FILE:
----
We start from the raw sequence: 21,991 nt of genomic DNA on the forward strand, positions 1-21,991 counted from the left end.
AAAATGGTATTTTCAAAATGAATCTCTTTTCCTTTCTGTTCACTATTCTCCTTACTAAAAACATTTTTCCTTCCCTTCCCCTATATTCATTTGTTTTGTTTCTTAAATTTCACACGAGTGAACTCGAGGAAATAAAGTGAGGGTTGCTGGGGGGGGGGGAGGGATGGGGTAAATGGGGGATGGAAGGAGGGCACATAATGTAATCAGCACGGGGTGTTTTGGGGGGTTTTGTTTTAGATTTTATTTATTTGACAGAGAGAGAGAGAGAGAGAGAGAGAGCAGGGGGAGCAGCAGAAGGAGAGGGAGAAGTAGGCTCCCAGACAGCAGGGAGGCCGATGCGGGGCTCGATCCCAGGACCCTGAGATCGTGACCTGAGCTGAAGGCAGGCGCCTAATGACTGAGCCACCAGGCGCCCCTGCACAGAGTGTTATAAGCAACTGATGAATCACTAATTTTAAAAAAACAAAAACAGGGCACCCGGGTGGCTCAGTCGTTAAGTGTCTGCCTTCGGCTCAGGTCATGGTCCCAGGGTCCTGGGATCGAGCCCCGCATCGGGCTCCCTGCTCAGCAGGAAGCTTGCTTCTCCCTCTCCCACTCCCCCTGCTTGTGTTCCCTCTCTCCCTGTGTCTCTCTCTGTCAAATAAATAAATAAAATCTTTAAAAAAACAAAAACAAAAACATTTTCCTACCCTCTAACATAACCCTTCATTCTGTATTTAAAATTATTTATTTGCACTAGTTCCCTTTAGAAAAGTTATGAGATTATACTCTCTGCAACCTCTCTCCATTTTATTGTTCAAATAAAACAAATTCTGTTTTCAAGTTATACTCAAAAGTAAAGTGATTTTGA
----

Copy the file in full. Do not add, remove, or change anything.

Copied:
We start from the raw sequence: 21,991 nt of genomic DNA on the forward strand, positions 1-21,991 counted from the left end.
AAAATGGTATTTTCAAAATGAATCTCTTTTCCTTTCTGTTCACTATTCTCCTTACTAAAAACATTTTTCCTTCCCTTCCCCTATATTCATTTGTTTTGTTTCTTAAATTTCACACGAGTGAACTCGAGGAAATAAAGTGAGGGTTGCTGGGGGGGGGGGAGGGATGGGGTAAATGGGGGATGGAAGGAGGGCACATAATGTAATCAGCACGGGGTGTTTTGGGGGGTTTTGTTTTAGATTTTATTTATTTGACAGAGAGAGAGAGAGAGAGAGAGAGAGCAGGGGGAGCAGCAGAAGGAGAGGGAGAAGTAGGCTCCCAGACAGCAGGGAGGCCGATGCGGGGCTCGATCCCAGGACCCTGAGATCGTGACCTGAGCTGAAGGCAGGCGCCTAATGACTGAGCCACCAGGCGCCCCTGCACAGAGTGTTATAAGCAACTGATGAATCACTAATTTTAAAAAAACAAAAACAGGGCACCCGGGTGGCTCAGTCGTTAAGTGTCTGCCTTCGGCTCAGGTCATGGTCCCAGGGTCCTGGGATCGAGCCCCGCATCGGGCTCCCTGCTCAGCAGGAAGCTTGCTTCTCCCTCTCCCACTCCCCCTGCTTGTGTTCCCTCTCTCCCTGTGTCTCTCTCTGTCAAATAAATAAATAAAATCTTTAAAAAAACAAAAACAAAAACATTTTCCTACCCTCTAACATAACCCTTCATTCTGTATTTAAAATTATTTATTTGCACTAGTTCCCTTTAGAAAAGTTATGAGATTATACTCTCTGCAACCTCTCTCCATTTTATTGTTCAAATAAAACAAATTCTGTTTTCAAGTTATACTCAAAAGTAAAGTGATTTTGA